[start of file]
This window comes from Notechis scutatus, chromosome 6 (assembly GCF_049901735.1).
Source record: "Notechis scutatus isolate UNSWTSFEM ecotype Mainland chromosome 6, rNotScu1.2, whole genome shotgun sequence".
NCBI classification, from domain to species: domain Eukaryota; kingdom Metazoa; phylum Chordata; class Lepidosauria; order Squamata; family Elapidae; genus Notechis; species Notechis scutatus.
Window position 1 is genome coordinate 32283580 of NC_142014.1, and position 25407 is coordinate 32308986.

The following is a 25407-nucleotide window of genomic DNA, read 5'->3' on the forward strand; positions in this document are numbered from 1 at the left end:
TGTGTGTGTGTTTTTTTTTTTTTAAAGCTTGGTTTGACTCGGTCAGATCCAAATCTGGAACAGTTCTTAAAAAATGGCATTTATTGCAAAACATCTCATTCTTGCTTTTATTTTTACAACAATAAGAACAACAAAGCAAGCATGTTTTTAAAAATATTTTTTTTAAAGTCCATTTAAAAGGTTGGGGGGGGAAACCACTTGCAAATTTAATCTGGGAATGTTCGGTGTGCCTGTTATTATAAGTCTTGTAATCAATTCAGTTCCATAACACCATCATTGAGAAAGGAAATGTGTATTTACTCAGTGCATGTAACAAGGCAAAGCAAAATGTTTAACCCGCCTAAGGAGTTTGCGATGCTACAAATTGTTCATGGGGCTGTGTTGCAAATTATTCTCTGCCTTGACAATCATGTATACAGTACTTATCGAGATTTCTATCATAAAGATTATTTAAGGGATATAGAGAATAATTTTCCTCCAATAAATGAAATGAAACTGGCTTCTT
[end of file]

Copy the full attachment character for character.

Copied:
This window comes from Notechis scutatus, chromosome 6 (assembly GCF_049901735.1).
Source record: "Notechis scutatus isolate UNSWTSFEM ecotype Mainland chromosome 6, rNotScu1.2, whole genome shotgun sequence".
NCBI classification, from domain to species: domain Eukaryota; kingdom Metazoa; phylum Chordata; class Lepidosauria; order Squamata; family Elapidae; genus Notechis; species Notechis scutatus.
Window position 1 is genome coordinate 32283580 of NC_142014.1, and position 25407 is coordinate 32308986.

The following is a 25407-nucleotide window of genomic DNA, read 5'->3' on the forward strand; positions in this document are numbered from 1 at the left end:
TGTGTGTGTGTTTTTTTTTTTTTAAAGCTTGGTTTGACTCGGTCAGATCCAAATCTGGAACAGTTCTTAAAAAATGGCATTTATTGCAAAACATCTCATTCTTGCTTTTATTTTTACAACAATAAGAACAACAAAGCAAGCATGTTTTTAAAAATATTTTTTTTAAAGTCCATTTAAAAGGTTGGGGGGGGAAACCACTTGCAAATTTAATCTGGGAATGTTCGGTGTGCCTGTTATTATAAGTCTTGTAATCAATTCAGTTCCATAACACCATCATTGAGAAAGGAAATGTGTATTTACTCAGTGCATGTAACAAGGCAAAGCAAAATGTTTAACCCGCCTAAGGAGTTTGCGATGCTACAAATTGTTCATGGGGCTGTGTTGCAAATTATTCTCTGCCTTGACAATCATGTATACAGTACTTATCGAGATTTCTATCATAAAGATTATTTAAGGGATATAGAGAATAATTTTCCTCCAATAAATGAAATGAAACTGGCTTCTT